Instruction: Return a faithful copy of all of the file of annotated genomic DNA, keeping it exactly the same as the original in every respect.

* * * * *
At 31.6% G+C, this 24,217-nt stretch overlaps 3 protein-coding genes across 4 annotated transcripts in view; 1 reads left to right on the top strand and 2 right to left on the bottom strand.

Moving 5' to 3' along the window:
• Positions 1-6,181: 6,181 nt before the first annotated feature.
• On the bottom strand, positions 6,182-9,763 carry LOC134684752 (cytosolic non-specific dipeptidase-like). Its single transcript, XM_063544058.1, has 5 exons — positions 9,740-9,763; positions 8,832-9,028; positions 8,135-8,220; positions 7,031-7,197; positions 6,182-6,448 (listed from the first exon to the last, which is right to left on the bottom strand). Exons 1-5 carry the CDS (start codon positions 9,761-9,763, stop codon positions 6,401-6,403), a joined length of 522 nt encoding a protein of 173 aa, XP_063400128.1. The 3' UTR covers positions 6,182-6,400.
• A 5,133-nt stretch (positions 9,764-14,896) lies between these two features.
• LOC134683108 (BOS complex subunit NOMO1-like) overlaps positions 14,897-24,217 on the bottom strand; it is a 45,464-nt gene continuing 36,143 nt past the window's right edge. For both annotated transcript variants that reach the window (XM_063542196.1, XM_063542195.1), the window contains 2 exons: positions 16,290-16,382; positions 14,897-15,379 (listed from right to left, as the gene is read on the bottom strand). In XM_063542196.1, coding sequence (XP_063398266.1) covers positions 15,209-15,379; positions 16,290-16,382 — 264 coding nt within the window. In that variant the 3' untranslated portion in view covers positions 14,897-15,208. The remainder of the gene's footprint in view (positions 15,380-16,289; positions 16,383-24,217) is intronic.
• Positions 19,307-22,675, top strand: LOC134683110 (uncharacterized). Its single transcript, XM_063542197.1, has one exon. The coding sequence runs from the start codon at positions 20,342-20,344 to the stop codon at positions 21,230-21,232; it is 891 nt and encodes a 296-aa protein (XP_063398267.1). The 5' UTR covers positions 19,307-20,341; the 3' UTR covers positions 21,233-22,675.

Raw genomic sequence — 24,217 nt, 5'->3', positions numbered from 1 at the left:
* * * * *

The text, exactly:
At 31.6% G+C, this 24,217-nt stretch overlaps 3 protein-coding genes across 4 annotated transcripts in view; 1 reads left to right on the top strand and 2 right to left on the bottom strand.

Moving 5' to 3' along the window:
• Positions 1-6,181: 6,181 nt before the first annotated feature.
• On the bottom strand, positions 6,182-9,763 carry LOC134684752 (cytosolic non-specific dipeptidase-like). Its single transcript, XM_063544058.1, has 5 exons — positions 9,740-9,763; positions 8,832-9,028; positions 8,135-8,220; positions 7,031-7,197; positions 6,182-6,448 (listed from the first exon to the last, which is right to left on the bottom strand). Exons 1-5 carry the CDS (start codon positions 9,761-9,763, stop codon positions 6,401-6,403), a joined length of 522 nt encoding a protein of 173 aa, XP_063400128.1. The 3' UTR covers positions 6,182-6,400.
• A 5,133-nt stretch (positions 9,764-14,896) lies between these two features.
• LOC134683108 (BOS complex subunit NOMO1-like) overlaps positions 14,897-24,217 on the bottom strand; it is a 45,464-nt gene continuing 36,143 nt past the window's right edge. For both annotated transcript variants that reach the window (XM_063542196.1, XM_063542195.1), the window contains 2 exons: positions 16,290-16,382; positions 14,897-15,379 (listed from right to left, as the gene is read on the bottom strand). In XM_063542196.1, coding sequence (XP_063398266.1) covers positions 15,209-15,379; positions 16,290-16,382 — 264 coding nt within the window. In that variant the 3' untranslated portion in view covers positions 14,897-15,208. The remainder of the gene's footprint in view (positions 15,380-16,289; positions 16,383-24,217) is intronic.
• Positions 19,307-22,675, top strand: LOC134683110 (uncharacterized). Its single transcript, XM_063542197.1, has one exon. The coding sequence runs from the start codon at positions 20,342-20,344 to the stop codon at positions 21,230-21,232; it is 891 nt and encodes a 296-aa protein (XP_063398267.1). The 5' UTR covers positions 19,307-20,341; the 3' UTR covers positions 21,233-22,675.

Raw genomic sequence — 24,217 nt, 5'->3', positions numbered from 1 at the left: